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construction litigation Archives

How can I legally protect my construction business?

There is a legal component to all construction projects that is often overlooked. Even if you feel that a job went off without a hitch, there is a chance that you could face litigation down the line. while you can't always prevent conflicts from occurring, Construction Business Owner recommends the following steps to greatly decrease the chance that issues occur.

Reducing stress during a construction dispute

Construction disputes surface for many reasons and can place a great deal of strain on a person's life. If you run a construction firm and are in the midst of a dispute, you may find that the dispute is having a negative impact on your life in other ways, such as your relationships with friends and loved ones or your ability to enjoy certain activities. These disputes can certainly be very stressful, and it is very important to look for ways to lower your stress levels during this time.

Dispute over the construction of a large hotel on public land

An interesting part of the construction industry that many people do not see is all of the work that goes into negotiating terms and conditions before a new-build pops up in North Carolina. Long before a new building ever becomes visible to passers-by, there are rigorous communications that take place between land owners, community leaders and potential developers to agree on how to use the land for the most productive and environmentally friendly purpose. 

How can I improve my construction quality?

As a contractor in North Carolina, you know that quality matters. That's why it's important to constantly check yourself and your workers to ensure you're performing the absolute best you can. Because a lack of quality can easily lead to litigation if your clients are unhappy with the final project, Residential Contractor offers the following advice.

How can I choose a qualified home contractor?

If you're having work done on your home in North Carolina, finding a reliable contractor is a huge concern. If you the company you choose performs subpar work you could be looking at lost money as well as potential legal issues down the line if you're truly unhappy with the results. To prevent problems from occurring in the first place, U.S. News & World Report offers the following tips.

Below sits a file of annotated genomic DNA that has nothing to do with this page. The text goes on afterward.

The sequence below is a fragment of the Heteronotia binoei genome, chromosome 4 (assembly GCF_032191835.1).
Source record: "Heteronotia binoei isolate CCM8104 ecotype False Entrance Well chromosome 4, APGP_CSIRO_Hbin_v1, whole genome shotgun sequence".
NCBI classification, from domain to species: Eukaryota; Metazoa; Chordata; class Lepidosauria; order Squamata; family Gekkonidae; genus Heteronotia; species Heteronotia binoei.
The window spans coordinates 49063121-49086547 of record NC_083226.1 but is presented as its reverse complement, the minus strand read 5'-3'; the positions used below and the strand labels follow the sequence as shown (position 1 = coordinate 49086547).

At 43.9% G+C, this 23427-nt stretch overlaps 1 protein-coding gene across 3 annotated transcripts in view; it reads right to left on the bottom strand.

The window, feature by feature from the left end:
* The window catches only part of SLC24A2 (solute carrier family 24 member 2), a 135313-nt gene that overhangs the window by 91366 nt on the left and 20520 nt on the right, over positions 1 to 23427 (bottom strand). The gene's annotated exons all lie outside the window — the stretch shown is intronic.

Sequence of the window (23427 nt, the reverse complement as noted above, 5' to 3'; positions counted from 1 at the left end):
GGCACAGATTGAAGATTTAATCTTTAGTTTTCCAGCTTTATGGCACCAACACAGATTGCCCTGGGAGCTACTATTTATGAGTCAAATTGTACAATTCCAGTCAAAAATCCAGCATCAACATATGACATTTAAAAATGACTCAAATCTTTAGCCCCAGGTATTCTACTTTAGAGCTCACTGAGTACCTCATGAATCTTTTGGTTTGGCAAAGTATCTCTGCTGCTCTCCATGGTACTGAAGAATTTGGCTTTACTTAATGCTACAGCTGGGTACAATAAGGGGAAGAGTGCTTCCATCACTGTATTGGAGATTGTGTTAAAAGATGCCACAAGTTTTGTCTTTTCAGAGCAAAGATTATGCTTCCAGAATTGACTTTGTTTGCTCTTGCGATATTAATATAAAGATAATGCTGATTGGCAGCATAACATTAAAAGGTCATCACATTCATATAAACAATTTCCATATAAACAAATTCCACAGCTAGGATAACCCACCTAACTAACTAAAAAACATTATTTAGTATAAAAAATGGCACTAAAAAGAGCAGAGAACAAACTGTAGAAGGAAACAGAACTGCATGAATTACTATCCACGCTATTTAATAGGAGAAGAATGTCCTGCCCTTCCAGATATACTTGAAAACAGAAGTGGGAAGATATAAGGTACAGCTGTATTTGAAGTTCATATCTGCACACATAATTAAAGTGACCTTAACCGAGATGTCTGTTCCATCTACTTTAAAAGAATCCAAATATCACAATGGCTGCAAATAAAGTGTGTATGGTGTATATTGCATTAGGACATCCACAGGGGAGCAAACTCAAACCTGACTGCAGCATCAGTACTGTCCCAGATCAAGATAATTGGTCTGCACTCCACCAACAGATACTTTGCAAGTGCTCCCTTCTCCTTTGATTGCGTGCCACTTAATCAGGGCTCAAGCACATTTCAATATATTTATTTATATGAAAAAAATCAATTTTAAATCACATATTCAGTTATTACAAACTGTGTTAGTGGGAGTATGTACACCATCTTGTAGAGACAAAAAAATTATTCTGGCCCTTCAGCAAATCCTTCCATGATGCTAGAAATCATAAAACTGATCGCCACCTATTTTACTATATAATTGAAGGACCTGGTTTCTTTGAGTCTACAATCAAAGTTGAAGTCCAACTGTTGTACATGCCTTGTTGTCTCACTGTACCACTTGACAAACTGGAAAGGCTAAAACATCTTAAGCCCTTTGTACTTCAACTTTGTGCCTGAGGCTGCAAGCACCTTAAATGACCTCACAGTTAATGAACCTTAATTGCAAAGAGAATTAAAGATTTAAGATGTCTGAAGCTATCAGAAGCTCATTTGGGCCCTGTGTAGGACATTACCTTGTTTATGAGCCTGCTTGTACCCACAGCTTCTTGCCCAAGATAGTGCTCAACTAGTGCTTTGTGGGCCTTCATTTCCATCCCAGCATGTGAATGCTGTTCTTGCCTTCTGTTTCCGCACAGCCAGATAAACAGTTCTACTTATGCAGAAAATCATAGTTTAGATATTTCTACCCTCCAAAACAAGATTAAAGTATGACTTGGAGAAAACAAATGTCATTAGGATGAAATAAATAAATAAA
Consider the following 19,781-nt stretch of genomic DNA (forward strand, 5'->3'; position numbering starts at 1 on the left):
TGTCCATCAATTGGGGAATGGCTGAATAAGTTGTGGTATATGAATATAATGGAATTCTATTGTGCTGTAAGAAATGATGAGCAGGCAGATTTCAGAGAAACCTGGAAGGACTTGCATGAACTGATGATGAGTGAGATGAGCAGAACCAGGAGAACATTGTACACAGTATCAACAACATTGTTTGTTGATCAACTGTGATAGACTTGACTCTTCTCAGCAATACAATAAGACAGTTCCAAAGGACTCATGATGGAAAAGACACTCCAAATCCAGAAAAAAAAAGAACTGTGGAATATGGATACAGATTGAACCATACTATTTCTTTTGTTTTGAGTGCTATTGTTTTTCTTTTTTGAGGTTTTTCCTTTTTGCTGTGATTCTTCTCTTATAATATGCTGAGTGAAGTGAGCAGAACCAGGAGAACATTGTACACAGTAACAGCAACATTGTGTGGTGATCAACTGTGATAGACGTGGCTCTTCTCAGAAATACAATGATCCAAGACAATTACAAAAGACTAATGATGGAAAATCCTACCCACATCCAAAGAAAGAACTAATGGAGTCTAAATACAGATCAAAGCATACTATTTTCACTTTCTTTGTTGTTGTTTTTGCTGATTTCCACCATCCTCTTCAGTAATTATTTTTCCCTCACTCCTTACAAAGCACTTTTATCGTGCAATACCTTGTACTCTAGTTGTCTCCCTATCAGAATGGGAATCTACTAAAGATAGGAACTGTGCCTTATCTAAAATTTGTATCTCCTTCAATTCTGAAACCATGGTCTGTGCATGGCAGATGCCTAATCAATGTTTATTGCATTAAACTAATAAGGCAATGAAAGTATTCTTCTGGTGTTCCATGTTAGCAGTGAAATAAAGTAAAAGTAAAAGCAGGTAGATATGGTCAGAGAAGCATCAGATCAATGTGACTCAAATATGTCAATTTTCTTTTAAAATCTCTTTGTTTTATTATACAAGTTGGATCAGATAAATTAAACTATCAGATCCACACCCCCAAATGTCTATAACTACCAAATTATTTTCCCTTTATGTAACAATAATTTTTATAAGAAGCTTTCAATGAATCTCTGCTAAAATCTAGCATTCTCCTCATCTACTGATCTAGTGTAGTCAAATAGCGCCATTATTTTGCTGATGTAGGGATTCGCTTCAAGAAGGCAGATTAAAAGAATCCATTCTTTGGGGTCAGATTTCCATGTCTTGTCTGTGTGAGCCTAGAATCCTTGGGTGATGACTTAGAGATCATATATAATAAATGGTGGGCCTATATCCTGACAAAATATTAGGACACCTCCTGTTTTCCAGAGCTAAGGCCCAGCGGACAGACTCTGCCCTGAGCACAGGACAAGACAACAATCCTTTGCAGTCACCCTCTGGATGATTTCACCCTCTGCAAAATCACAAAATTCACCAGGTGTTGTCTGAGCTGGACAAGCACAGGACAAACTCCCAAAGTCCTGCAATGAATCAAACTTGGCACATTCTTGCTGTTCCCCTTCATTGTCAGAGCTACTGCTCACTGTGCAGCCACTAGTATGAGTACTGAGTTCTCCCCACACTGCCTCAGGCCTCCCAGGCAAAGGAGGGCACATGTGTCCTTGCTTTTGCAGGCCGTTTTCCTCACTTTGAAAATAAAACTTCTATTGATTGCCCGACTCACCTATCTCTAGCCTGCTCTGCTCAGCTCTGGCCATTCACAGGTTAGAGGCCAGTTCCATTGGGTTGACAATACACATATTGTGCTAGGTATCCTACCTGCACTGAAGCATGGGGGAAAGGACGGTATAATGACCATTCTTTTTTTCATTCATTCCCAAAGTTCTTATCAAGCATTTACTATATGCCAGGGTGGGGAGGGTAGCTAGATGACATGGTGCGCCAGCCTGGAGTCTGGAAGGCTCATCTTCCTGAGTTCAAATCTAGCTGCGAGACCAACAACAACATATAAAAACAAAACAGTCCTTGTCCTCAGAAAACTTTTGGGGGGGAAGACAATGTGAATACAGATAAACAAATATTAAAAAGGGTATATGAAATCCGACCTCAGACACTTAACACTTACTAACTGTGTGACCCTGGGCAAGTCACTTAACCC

How can I find a good contractor?

If you're thinking about having work done on your home in Raleigh, you know that choosing the right contractor is crucial. Home repairs and renovations are rarely cheap, and if your contractor lacks the competence to do the work correctly, you may need to take legal action. In order to help homeowners find a suitable contractor for their improvement projects, U.S. News & World Report offers the following advice.

What happens if a contractor damages my home?

If you're having construction work performed on your property in North Carolina, you may have liability on your mind. For instance, what happens if a contractor damages your home while performing work? While insurance coverage can be key in this case, there may be instances where your policy fails to provide compensation for damage that has occurred. Allstate provides information on what you can do when your home is harmed during repairs or renovations.  

Collapsed bridge shows how a defect can result in litigation

If you are like many North Carolina residents, you were dismayed when you heard the well-publicized news about the pedestrian bridge under construction that collapsed near Florida International University’s campus last March, killing several people. At the Triangle Law Group, we are aware of the different ways a construction defect can impact others. These include the potential for serious injury or death, as well as litigation against the companies involved.

What is a construction lien?

Nobody expects another to work for nothing, and when you perform a service, you are owed a payment. Paying for services rendered is the basis of the free-enterprise system in North Carolina, and throughout the U.S. So you may be likely to both understand and support a business or person who is not paid for completed work.

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